Thanks for these great shows! Helps keep me up on one of my favorite topics Viruses.

P.S. All the world’s a Phage!

Anthony writes:

Dr. Condit mentioned that — to be appreciated — rats need to grow fur on their tails.  It will take more than that. People view subterranean animals with disgust and arboreal animals with awe.  Nocturnal animals are feared while diurnal animals are accepted.

The biggest factor though are the proportions of the skull.  The elongated rat snout is a reductio ad absurdum of that of the adult human and so poses a threat.  The pushed in nose of the squirrel resembles a human infant’s skull shape and so elicits a response of attraction and caring.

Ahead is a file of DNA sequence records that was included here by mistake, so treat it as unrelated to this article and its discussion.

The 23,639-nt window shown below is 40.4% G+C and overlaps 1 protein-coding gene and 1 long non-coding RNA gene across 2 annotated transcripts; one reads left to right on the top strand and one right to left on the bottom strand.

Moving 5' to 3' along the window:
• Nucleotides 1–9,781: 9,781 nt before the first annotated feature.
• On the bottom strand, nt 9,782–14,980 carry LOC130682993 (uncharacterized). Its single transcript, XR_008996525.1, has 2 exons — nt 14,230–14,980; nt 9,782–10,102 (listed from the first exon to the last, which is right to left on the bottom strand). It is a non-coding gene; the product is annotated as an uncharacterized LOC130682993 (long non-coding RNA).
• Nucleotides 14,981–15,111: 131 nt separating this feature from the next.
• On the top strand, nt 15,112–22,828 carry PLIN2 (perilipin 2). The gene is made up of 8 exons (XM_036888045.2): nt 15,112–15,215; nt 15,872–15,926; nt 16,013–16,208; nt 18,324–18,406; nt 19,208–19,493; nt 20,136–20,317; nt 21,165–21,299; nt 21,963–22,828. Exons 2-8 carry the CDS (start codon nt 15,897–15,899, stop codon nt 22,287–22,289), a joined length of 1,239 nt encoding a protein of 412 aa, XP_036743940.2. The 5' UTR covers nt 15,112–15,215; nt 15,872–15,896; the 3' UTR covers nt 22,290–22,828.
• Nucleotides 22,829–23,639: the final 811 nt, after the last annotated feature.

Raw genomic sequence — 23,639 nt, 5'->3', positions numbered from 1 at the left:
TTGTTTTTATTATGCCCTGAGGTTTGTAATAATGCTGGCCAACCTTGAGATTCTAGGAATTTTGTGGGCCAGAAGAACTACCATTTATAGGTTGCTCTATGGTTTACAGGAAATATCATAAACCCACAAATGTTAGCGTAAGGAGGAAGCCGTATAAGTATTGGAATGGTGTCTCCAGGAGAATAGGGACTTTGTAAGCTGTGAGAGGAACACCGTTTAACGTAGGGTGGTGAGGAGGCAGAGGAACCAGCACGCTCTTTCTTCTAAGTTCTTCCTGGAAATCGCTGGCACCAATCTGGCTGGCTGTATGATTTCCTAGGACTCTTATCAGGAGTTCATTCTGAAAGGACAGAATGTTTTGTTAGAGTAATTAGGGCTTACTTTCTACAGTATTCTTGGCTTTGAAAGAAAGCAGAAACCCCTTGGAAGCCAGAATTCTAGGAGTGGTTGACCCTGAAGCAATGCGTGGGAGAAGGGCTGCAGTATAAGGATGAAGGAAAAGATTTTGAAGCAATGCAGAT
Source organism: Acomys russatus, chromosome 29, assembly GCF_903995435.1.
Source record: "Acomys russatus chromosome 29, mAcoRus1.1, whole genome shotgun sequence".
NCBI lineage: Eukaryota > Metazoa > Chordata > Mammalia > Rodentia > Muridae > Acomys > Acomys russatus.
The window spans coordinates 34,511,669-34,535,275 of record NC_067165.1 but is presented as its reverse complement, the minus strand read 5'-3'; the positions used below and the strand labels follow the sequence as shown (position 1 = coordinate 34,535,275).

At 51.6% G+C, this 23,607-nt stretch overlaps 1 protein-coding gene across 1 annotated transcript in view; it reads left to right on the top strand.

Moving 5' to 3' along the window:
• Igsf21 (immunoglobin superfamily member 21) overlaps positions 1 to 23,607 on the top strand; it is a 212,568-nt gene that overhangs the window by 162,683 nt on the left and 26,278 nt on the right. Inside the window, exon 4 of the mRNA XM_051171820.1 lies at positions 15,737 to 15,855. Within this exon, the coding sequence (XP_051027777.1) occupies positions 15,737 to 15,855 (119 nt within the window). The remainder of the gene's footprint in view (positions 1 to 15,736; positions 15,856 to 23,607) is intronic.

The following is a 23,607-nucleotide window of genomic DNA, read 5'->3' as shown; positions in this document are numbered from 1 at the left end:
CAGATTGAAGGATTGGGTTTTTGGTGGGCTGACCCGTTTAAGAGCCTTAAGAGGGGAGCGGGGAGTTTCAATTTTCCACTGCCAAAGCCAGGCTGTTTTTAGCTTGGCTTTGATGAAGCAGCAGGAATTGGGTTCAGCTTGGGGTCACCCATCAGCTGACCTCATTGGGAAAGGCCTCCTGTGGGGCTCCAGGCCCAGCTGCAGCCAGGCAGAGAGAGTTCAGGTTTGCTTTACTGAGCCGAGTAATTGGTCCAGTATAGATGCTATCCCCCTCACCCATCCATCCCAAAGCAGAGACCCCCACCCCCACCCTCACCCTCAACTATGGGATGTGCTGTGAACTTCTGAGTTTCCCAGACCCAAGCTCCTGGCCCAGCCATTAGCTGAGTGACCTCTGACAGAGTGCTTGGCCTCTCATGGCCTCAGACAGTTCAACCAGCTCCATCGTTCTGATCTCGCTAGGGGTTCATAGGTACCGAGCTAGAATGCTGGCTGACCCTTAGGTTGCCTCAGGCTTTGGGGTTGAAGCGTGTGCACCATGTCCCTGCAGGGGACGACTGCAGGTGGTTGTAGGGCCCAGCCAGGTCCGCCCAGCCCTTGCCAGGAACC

Anonymous writes:

Dear TWiV, TWiM, and Immune,

The Measles issue ain’t going away because you have Chiropractors making rants.

Here is why: There is a convention called California Jam. It’s like an ASM Meet up but filled with Chiropractors and Anti-Vaxxers according to this post. One of the people in the video is named Heather Wolfson a Chiropractor she is one of the players who keep spreading the Anti-Vaxx rants in a constant Manner. The problem here is that she is Identified to the public as a health care provider who has a medical degree even though Chiropractors and MD’s are separate Entities.

This is when Measles is Affecting New York State though.

Shallee writes:

Hi. You mentioned archiving issues, well, the TWIV68 plaque assay movies are dead links for Science. And, I can’t find the fluorescently tagged late/early stage visualization of a plaque assay that you described in the episode. Can you help? Or are all three unavailable now? Thanks.

Angela writes:

Thanks for the great show!

Couldn’t stop laughing about your comments: It’s too GC rich!